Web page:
This is complicated by the fact that water management is one of the most challenging wicked problems we face. It has more stakeholders than any other industry, making for a highly complex socio-enviro-political environment. It intersects pretty much every human endeavour, meaning to optimise water management at a society/ecology-wide level is a task of extreme complexity, ambiguity and uncertainty.

Leadership is this kind of environment is really as hard as it gets.

In this post I am putting forward a universal model for leadership in the water sector. This is based on H2Otalent’s experience recruiting across the sector, as well as the latest thought on leadership in complex systems. I would love to get readers views on this set of leadership qualities/strategies as this is just one step of an iterative process.

Leaders need not be managers, and leadership can be displayed at all levels of organizations, as well as outside organizational structures. Leadership is also much more about what you do than who you are.

1. Self-Aware
Having a good understanding of ones self is absolutely the most critical leadership skill. If you don’t know your own strengths and weaknesses, and your own biases and tendencies, you will never be able to lead effectively because you will not be able to manage yourself. Self-awareness naturally leads to an understanding of others.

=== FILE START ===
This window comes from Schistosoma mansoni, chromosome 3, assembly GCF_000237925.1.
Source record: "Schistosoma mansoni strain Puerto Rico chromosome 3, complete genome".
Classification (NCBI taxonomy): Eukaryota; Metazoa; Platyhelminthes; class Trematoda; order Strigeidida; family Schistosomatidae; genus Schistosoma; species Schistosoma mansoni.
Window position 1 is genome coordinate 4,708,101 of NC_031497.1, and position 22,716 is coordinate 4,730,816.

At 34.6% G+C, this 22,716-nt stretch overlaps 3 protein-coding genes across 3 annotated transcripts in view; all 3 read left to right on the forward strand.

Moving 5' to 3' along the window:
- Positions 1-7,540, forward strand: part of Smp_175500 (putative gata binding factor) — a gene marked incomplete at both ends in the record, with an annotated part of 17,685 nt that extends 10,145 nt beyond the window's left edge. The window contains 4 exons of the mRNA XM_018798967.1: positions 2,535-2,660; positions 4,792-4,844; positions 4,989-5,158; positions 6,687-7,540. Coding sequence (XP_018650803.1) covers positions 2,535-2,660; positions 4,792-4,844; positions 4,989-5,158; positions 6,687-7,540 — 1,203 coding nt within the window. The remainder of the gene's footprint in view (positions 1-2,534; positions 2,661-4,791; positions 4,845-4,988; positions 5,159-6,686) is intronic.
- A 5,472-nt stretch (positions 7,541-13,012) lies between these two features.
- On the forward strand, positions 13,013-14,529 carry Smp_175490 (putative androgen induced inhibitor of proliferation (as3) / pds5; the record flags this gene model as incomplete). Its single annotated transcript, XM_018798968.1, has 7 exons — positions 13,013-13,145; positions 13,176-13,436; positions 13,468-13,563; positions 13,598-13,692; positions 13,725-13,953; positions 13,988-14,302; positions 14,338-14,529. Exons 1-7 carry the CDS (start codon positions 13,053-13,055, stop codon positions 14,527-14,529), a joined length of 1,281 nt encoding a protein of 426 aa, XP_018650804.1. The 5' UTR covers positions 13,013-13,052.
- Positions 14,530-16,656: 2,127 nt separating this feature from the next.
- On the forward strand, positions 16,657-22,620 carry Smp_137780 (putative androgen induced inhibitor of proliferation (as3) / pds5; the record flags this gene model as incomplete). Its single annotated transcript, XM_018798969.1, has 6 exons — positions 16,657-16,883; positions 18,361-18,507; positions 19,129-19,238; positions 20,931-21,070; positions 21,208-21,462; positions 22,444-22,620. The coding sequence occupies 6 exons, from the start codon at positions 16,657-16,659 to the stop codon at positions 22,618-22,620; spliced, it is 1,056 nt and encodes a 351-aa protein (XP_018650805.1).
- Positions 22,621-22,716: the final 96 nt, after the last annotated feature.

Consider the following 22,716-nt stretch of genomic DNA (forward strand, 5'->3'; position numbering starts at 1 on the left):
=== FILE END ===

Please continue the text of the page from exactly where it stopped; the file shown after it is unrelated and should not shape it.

2. Internal locus of control

Individuals with an internal locus of control fundamentally believe that they can influence outcomes (rather than being the victims of circumstance), and are willing to take responsibility for outcomes.

3. Visionary
In a changing environment leaders must drive for change, and that requires clarity, a big-picture perspective, and a vision of what can be.

4. Authentic
People will follow you if they believe what you believe. Leaders must take a position and be true to their values

5. Enabling
Leaders must empower others to act. You can achieve nothing on your own. This requires giving authority and control to others, not just delegating tasks.